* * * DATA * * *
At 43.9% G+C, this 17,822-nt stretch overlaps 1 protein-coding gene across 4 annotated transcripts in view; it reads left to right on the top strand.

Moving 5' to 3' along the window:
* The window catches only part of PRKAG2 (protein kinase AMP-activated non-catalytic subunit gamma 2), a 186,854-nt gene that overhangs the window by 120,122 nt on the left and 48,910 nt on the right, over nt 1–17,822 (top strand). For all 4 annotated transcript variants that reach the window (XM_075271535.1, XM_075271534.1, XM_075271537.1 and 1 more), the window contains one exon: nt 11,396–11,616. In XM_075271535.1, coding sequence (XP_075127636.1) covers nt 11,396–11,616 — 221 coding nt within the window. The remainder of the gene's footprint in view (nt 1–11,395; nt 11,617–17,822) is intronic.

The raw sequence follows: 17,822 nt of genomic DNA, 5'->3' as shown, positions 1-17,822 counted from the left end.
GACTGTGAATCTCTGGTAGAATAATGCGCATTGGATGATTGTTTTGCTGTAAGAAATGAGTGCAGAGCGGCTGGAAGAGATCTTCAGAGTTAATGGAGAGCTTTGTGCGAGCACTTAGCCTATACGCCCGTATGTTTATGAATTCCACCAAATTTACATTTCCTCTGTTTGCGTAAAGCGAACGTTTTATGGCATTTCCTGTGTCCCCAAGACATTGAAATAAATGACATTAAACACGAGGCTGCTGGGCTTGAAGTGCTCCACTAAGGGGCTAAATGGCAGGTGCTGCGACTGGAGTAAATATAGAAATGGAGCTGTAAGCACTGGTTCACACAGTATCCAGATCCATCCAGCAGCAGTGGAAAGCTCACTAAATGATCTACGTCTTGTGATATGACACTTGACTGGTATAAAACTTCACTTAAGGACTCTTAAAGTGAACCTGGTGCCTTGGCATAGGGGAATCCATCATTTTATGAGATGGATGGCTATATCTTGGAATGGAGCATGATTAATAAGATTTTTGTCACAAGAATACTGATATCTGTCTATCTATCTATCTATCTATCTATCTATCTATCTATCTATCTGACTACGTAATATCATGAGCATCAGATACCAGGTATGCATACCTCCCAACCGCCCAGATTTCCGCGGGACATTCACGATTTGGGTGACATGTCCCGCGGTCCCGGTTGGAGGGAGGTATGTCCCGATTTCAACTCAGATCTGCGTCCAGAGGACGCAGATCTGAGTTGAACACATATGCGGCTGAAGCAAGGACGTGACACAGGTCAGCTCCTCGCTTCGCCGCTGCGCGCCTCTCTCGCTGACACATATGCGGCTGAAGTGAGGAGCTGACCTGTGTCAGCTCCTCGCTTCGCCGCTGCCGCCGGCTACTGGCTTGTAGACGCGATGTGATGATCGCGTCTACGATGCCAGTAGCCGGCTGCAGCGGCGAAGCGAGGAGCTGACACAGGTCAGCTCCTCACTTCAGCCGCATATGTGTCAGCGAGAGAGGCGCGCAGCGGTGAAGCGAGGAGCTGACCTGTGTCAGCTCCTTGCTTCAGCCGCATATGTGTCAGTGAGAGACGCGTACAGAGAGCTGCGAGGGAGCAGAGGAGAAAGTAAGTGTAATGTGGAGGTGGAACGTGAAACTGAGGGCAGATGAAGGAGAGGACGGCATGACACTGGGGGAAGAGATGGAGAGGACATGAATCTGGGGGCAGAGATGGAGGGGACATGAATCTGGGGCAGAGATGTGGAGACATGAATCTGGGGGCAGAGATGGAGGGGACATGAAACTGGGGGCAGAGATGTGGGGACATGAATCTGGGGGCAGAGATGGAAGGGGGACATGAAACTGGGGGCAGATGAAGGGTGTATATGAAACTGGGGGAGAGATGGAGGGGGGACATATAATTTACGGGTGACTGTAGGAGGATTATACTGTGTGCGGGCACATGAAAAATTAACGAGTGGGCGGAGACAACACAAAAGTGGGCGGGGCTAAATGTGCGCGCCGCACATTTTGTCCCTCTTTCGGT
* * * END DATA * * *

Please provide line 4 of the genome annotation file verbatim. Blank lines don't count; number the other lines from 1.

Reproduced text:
The raw sequence follows: 17,822 nt of genomic DNA, 5'->3' as shown, positions 1-17,822 counted from the left end.